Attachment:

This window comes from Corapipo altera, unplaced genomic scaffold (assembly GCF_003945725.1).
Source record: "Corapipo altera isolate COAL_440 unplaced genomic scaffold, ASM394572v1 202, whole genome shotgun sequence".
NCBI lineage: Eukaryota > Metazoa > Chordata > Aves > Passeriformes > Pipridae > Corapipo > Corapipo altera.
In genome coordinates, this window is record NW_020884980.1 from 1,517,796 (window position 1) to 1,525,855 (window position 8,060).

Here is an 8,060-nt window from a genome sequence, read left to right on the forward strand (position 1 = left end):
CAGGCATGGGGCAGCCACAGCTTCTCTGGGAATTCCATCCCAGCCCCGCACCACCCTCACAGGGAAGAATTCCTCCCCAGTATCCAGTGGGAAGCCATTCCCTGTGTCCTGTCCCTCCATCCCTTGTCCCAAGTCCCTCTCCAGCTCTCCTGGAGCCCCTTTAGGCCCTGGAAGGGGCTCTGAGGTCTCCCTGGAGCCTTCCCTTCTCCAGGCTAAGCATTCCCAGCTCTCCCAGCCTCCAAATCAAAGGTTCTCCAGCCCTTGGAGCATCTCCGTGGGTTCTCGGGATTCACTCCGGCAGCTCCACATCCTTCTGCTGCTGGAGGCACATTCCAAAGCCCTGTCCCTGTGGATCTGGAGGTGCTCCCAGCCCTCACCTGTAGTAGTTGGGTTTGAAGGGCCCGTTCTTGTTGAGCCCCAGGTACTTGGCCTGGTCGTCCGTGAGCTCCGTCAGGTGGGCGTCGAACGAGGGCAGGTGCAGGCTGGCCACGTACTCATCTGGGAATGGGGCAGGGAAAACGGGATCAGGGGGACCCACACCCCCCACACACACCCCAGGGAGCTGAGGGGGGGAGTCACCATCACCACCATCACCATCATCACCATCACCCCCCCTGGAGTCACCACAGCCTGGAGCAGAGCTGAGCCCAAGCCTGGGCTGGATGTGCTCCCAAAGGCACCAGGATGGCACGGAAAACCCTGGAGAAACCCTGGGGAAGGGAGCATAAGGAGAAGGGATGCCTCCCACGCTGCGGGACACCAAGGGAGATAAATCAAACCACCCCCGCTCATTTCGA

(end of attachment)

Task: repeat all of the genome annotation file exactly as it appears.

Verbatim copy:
This window comes from Corapipo altera, unplaced genomic scaffold (assembly GCF_003945725.1).
Source record: "Corapipo altera isolate COAL_440 unplaced genomic scaffold, ASM394572v1 202, whole genome shotgun sequence".
NCBI lineage: Eukaryota > Metazoa > Chordata > Aves > Passeriformes > Pipridae > Corapipo > Corapipo altera.
In genome coordinates, this window is record NW_020884980.1 from 1,517,796 (window position 1) to 1,525,855 (window position 8,060).

Here is an 8,060-nt window from a genome sequence, read left to right on the forward strand (position 1 = left end):
CAGGCATGGGGCAGCCACAGCTTCTCTGGGAATTCCATCCCAGCCCCGCACCACCCTCACAGGGAAGAATTCCTCCCCAGTATCCAGTGGGAAGCCATTCCCTGTGTCCTGTCCCTCCATCCCTTGTCCCAAGTCCCTCTCCAGCTCTCCTGGAGCCCCTTTAGGCCCTGGAAGGGGCTCTGAGGTCTCCCTGGAGCCTTCCCTTCTCCAGGCTAAGCATTCCCAGCTCTCCCAGCCTCCAAATCAAAGGTTCTCCAGCCCTTGGAGCATCTCCGTGGGTTCTCGGGATTCACTCCGGCAGCTCCACATCCTTCTGCTGCTGGAGGCACATTCCAAAGCCCTGTCCCTGTGGATCTGGAGGTGCTCCCAGCCCTCACCTGTAGTAGTTGGGTTTGAAGGGCCCGTTCTTGTTGAGCCCCAGGTACTTGGCCTGGTCGTCCGTGAGCTCCGTCAGGTGGGCGTCGAACGAGGGCAGGTGCAGGCTGGCCACGTACTCATCTGGGAATGGGGCAGGGAAAACGGGATCAGGGGGACCCACACCCCCCACACACACCCCAGGGAGCTGAGGGGGGGAGTCACCATCACCACCATCACCATCATCACCATCACCCCCCCTGGAGTCACCACAGCCTGGAGCAGAGCTGAGCCCAAGCCTGGGCTGGATGTGCTCCCAAAGGCACCAGGATGGCACGGAAAACCCTGGAGAAACCCTGGGGAAGGGAGCATAAGGAGAAGGGATGCCTCCCACGCTGCGGGACACCAAGGGAGATAAATCAAACCACCCCCGCTCATTTCGA